Are Irish TV Franchises a Good Idea?


It’s that time of year again when TV stations give a sneak peak of their upcoming schedules, and, much like every other year, this year promises to be the biggest and best year ever, for everyone.
It’s that time of year again when TV stations give a sneak peak of their upcoming schedules, and, much like every other year, this year promises to be the biggest and best year ever, for everyone. The TV landscape is really interesting at the moment, there’s further consolidation with TV3’s pending acquisition of UTV Ireland in a deal that could see TV3 Group assume the mantle of Ireland’s largest broadcasting group and we’ve seen new players flexing their broadcasting muscle with Eir’s acquisition of Setanta. So what’s coming down the tracks in terms of autumn schedules? Well, reality TV isn’t going away, and I can see why, it’s a relatively cheap output for broadcasters and it taps into the content-binge culture that exists today. You would be forgiven for assuming that given the abundance of UK reality TV formats we really don’t need any Irish specific versions but that’s not the case. 
RTE will air an Irish version of the hugely successful Dancing with the Stars franchise (aka Strictly Come Dancing in the UK) in their new schedule and an Irish version of Gogglebox is set to hit our screens this autumn on TV3. As a show format, this just shouldn’t work, at any level, Irish or otherwise. It still baffles me, who thought this was a good idea? How did this pitch go? I imagine an Alan Partridge type executive, desperately trying for one last hit TV show to rebuild his crumbling career as he proudly talks into his handheld tape recorder “idea for a TV show, watching people watching TV”. Behave yourself! But strangely it does work, and it works because humans have an insatiable appetite for voyeurism, we love seeing into someone else’s home, someone else’s life. The juxtaposition of someone else’s car-crash life normalises our own, we can associate with the characters we see and it gives us a temperature check on our own idiosyncrasies. I for one often felt better about myself when I saw the posh couple on Channel 4’s gogglebox knocking back wine seemingly every night as they watched telly!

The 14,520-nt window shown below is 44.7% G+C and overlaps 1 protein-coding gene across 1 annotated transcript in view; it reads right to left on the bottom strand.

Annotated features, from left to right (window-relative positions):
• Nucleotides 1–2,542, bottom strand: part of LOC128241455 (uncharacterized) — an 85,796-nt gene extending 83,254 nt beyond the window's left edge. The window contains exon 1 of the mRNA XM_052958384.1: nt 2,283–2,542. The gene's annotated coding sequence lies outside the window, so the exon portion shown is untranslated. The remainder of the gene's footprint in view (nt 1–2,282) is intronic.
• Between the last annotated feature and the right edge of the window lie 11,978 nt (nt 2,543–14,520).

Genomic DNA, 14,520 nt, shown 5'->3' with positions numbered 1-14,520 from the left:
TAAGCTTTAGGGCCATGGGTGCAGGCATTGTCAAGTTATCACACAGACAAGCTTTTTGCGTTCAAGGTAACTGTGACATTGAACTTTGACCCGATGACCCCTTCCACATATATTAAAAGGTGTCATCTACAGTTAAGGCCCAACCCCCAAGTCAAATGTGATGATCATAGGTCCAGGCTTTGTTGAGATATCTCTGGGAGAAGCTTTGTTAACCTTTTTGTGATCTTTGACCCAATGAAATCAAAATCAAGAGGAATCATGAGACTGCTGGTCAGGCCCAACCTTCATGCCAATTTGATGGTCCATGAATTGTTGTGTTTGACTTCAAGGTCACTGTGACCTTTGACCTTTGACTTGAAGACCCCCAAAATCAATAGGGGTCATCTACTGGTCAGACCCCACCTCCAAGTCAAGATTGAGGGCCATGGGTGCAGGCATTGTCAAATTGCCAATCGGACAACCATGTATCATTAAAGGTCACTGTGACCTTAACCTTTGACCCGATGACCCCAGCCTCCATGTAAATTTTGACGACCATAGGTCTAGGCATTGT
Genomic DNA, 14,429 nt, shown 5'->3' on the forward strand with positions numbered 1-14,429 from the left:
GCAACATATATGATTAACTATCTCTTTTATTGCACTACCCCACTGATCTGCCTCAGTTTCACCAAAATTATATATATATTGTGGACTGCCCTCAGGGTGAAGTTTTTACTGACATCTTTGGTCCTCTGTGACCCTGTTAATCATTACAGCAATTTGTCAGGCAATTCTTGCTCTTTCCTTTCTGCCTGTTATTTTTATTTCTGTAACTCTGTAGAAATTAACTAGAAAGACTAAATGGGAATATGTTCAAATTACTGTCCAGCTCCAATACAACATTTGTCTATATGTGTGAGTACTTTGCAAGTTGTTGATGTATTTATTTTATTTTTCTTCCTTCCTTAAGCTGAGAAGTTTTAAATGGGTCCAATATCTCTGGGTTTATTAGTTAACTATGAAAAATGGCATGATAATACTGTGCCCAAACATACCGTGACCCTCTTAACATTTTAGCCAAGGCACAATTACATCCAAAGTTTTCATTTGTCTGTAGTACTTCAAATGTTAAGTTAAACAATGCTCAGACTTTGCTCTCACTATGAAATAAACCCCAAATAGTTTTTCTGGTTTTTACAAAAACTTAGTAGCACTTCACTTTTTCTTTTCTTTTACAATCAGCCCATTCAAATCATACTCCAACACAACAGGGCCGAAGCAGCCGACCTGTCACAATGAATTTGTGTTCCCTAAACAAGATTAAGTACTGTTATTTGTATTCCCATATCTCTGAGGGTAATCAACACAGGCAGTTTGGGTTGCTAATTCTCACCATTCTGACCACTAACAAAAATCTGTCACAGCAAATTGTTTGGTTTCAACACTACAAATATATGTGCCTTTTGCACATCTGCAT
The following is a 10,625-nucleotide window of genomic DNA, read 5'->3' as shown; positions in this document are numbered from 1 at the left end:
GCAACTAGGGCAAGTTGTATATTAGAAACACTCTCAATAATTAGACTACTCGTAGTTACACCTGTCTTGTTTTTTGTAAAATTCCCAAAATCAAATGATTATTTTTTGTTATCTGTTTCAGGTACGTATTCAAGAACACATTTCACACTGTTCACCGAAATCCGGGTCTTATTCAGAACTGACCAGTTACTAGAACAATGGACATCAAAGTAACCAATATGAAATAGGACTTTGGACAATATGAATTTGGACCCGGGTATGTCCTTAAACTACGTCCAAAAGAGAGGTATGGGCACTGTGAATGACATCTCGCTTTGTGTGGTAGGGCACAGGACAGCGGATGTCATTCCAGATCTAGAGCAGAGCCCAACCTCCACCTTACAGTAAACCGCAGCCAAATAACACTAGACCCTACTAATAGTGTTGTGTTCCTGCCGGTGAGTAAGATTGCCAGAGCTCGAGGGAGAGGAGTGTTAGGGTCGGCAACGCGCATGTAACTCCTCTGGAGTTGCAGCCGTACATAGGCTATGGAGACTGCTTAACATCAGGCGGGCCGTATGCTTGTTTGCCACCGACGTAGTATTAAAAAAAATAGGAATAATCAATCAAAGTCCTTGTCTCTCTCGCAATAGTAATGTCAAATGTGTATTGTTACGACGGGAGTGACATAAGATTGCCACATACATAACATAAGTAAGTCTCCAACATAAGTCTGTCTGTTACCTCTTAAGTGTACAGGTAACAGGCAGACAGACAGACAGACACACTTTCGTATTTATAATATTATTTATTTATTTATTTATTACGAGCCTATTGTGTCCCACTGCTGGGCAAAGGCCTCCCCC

From what I have seen it looks like gogglebox will be a big hit for TV3. But not all formats work when repurposed for Ireland. The Apprentice with Bill Cullen fell between two stools on certain episodes, it didn’t have the integrity of a non-commercially funded BBC show but it lacked the polish of an overtly commercial American version with Donald Trump. Some tasks worked well but some seemed forced at times as contestants ambled around Woodies getting infomercial style demonstrations about Ryobi power tools. The Voice, whilst it had superb production values, just didn’t have the same star quality as its British counterpart and The All Ireland Talent Show (which, by the way was nothing to do with the hugely successful international “Got Talent” franchise) probably did more to shine a light on an alarming lack of talent we have. This may well be because it’s a bit more cringeful when it’s closer to home, we don’t mind British people looking a bit foolish but we don’t want to look like the eejits we are sometimes stereotyped as, so we tend to judge these things more harshly.